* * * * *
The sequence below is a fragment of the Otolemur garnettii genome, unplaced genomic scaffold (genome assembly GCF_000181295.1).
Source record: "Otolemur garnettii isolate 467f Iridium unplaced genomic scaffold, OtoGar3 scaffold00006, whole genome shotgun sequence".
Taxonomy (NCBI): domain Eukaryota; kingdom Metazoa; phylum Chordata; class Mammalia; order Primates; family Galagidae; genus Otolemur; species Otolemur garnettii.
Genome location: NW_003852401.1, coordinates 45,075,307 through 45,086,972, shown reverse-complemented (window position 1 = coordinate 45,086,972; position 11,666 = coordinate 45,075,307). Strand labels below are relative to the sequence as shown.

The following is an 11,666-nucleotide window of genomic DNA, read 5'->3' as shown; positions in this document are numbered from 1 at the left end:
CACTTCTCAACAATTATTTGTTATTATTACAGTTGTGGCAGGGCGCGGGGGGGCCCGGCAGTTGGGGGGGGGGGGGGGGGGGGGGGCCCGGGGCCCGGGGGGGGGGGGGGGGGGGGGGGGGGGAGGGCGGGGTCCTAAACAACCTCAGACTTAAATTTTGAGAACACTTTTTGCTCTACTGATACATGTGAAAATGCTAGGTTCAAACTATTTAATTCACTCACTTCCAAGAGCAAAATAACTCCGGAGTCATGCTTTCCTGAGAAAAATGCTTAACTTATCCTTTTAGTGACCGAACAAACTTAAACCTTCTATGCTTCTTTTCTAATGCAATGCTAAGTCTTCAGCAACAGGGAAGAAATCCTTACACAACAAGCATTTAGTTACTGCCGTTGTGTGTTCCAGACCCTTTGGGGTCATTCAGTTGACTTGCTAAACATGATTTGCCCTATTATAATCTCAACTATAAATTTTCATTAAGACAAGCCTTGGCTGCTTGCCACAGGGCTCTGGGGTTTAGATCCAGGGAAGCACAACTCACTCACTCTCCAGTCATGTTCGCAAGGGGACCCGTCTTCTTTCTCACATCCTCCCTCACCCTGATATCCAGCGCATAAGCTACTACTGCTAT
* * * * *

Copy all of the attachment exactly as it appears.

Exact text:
The sequence below is a fragment of the Otolemur garnettii genome, unplaced genomic scaffold (genome assembly GCF_000181295.1).
Source record: "Otolemur garnettii isolate 467f Iridium unplaced genomic scaffold, OtoGar3 scaffold00006, whole genome shotgun sequence".
Taxonomy (NCBI): domain Eukaryota; kingdom Metazoa; phylum Chordata; class Mammalia; order Primates; family Galagidae; genus Otolemur; species Otolemur garnettii.
Genome location: NW_003852401.1, coordinates 45,075,307 through 45,086,972, shown reverse-complemented (window position 1 = coordinate 45,086,972; position 11,666 = coordinate 45,075,307). Strand labels below are relative to the sequence as shown.

The following is an 11,666-nucleotide window of genomic DNA, read 5'->3' as shown; positions in this document are numbered from 1 at the left end:
CACTTCTCAACAATTATTTGTTATTATTACAGTTGTGGCAGGGCGCGGGGGGGCCCGGCAGTTGGGGGGGGGGGGGGGGGGGGGGGCCCGGGGCCCGGGGGGGGGGGGGGGGGGGGGGGGGGGAGGGCGGGGTCCTAAACAACCTCAGACTTAAATTTTGAGAACACTTTTTGCTCTACTGATACATGTGAAAATGCTAGGTTCAAACTATTTAATTCACTCACTTCCAAGAGCAAAATAACTCCGGAGTCATGCTTTCCTGAGAAAAATGCTTAACTTATCCTTTTAGTGACCGAACAAACTTAAACCTTCTATGCTTCTTTTCTAATGCAATGCTAAGTCTTCAGCAACAGGGAAGAAATCCTTACACAACAAGCATTTAGTTACTGCCGTTGTGTGTTCCAGACCCTTTGGGGTCATTCAGTTGACTTGCTAAACATGATTTGCCCTATTATAATCTCAACTATAAATTTTCATTAAGACAAGCCTTGGCTGCTTGCCACAGGGCTCTGGGGTTTAGATCCAGGGAAGCACAACTCACTCACTCTCCAGTCATGTTCGCAAGGGGACCCGTCTTCTTTCTCACATCCTCCCTCACCCTGATATCCAGCGCATAAGCTACTACTGCTAT